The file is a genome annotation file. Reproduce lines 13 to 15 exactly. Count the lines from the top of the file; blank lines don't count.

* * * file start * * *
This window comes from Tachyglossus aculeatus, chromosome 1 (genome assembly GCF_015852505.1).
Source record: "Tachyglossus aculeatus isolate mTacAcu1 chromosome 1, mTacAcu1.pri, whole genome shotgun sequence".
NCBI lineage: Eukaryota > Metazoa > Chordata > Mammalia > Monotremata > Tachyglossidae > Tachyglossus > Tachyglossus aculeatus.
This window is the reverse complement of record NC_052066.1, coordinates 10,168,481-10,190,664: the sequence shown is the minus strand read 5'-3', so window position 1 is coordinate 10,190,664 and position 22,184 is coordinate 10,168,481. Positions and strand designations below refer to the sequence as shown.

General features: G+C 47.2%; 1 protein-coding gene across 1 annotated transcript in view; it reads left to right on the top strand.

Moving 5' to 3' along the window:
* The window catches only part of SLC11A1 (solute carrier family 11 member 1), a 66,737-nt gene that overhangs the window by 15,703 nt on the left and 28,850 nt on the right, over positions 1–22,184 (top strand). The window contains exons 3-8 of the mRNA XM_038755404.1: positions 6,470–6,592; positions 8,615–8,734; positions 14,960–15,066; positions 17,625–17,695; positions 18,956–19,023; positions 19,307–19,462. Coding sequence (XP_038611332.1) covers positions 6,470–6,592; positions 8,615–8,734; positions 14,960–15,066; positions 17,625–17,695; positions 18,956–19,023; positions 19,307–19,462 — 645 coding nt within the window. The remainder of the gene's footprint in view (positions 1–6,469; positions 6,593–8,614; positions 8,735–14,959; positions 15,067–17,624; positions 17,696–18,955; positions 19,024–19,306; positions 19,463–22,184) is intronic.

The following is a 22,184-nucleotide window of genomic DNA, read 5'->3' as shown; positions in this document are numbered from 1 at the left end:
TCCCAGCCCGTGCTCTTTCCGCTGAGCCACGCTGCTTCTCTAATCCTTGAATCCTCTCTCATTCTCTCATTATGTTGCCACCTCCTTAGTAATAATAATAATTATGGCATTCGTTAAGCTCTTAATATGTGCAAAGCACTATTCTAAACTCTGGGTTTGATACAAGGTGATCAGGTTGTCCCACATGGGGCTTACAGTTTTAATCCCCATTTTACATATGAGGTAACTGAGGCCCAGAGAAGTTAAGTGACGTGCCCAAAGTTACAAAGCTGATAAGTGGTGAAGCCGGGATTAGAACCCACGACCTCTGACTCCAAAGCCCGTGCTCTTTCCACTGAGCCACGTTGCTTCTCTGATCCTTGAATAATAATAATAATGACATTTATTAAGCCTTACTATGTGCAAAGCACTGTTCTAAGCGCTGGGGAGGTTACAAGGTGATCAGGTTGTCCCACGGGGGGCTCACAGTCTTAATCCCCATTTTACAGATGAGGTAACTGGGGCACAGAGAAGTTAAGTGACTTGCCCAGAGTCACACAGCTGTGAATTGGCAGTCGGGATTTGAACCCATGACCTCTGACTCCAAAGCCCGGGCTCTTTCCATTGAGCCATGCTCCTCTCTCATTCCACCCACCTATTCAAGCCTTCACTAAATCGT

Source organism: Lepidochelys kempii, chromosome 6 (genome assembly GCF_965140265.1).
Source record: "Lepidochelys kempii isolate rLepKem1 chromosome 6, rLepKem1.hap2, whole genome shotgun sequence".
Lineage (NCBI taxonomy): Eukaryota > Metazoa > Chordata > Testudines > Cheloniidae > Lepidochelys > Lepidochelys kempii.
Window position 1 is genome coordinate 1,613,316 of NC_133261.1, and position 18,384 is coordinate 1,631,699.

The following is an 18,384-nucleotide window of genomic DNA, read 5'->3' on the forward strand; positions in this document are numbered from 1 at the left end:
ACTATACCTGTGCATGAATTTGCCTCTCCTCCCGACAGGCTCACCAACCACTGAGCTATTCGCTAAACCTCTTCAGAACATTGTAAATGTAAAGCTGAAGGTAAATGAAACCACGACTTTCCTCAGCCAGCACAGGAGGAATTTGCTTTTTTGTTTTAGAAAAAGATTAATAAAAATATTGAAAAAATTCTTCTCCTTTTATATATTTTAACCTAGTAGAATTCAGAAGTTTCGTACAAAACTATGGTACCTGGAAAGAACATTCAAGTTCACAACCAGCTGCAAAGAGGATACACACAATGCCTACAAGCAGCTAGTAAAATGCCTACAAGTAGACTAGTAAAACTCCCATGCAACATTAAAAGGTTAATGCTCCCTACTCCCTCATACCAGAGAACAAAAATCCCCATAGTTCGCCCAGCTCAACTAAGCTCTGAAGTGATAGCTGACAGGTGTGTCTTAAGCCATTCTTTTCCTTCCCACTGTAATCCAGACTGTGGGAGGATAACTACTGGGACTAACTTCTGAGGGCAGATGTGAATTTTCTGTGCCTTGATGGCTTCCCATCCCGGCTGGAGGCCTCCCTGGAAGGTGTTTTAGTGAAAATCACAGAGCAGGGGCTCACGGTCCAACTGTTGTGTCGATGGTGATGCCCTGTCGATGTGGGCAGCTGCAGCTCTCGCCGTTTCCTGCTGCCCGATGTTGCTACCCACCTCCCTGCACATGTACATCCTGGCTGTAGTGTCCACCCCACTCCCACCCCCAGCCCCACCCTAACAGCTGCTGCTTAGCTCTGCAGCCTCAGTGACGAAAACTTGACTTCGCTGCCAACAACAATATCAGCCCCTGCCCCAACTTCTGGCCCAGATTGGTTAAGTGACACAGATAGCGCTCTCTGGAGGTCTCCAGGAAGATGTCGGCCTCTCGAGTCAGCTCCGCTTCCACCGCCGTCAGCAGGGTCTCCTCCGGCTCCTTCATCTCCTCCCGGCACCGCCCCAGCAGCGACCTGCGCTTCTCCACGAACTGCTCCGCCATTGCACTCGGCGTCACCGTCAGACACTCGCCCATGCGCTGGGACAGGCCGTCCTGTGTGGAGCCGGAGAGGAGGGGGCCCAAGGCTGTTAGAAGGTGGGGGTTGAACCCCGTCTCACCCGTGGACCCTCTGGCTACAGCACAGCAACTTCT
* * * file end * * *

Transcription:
Window position 1 is genome coordinate 1,613,316 of NC_133261.1, and position 18,384 is coordinate 1,631,699.

The following is an 18,384-nucleotide window of genomic DNA, read 5'->3' on the forward strand; positions in this document are numbered from 1 at the left end:
ACTATACCTGTGCATGAATTTGCCTCTCCTCCCGACAGGCTCACCAACCACTGAGCTATTCGCTAAACCTCTTCAGAACATTGTAAATGTAAAGCTGAAGGTAAATGAAACCACGACTTTCCTCAGCCAGCACAGGAGGAATTTGCTTTTTTGTTTTAGAAAAAGATTAATAAAAATATTGAAAAAATTCTTCTCCTTTTATATATTTTAACCTAGTAGAATTCAGAAGTTTCGTACAAAACTATGGTACCTGGAAAGAACATTCAAGTTCACAACCAGCTGCAAAGAGGATACACACAATGCCTACAAGCAGCTAGTAAAATGCCTACAAGTAGACTAGTAAAACTCCCATGCAACATTAAAAGGTTAATGCTCCCTACTCCCTCATACCAGAGAACAAAAATCCCCATAGTTCGCCCAGCTCAACTAAGCTCTGAAGTGATAGCTGACAGGTGTGTCTTAAGCCATTCTTTTCCTTCCCACTGTAATCCAGACTGTGGGAGGATAACTACTGGGACTAACTTCTGAGGGCAGATGTGAATTTTCTGTGCCTTGATGGCTTCCCATCCCGGCTGGAGGCCTCCCTGGAAGGTGTTTTAGTGAAAATCACAGAGCAGGGGCTCACGGTCCAACTGTTGTGTCGATGGTGATGCCCTGTCGATGTGGGCAGCTGCAGCTCTCGCCGTTTCCTGCTGCCCGATGTTGCTACCCACCTCCCTGCACATGTACATCCTGGCTGTAGTGTCCACCCCACTCCCACCCCCAGCCCCACCCTAACAGCTGCTGCTTAGCTCTGCAGCCTCAGTGACGAAAACTTGACTTCGCTGCCAACAACAATATCAGCCCCTGCCCCAACTTCTGGCCCAGATTGGTTAAGTGACACAGATAGCGCTCTCTGGAGGTCTCCAGGAAGATGTCGGCCTCTCGAGTCAGCTCCGCTTCCACCGCCGTCAGCAGGGTCTCCTCCGGCTCCTTCATCTCCTCCCGGCACCGCCCCAGCAGCGACCTGCGCTTCTCCACGAACTGCTCCGCCATTGCACTCGGCGTCACCGTCAGACACTCGCCCATGCGCTGGGACAGGCCGTCCTGTGTGGAGCCGGAGAGGAGGGGGCCCAAGGCTGTTAGAAGGTGGGGGTTGAACCCCGTCTCACCCGTGGACCCTCTGGCTACAGCACAGCAACTTCT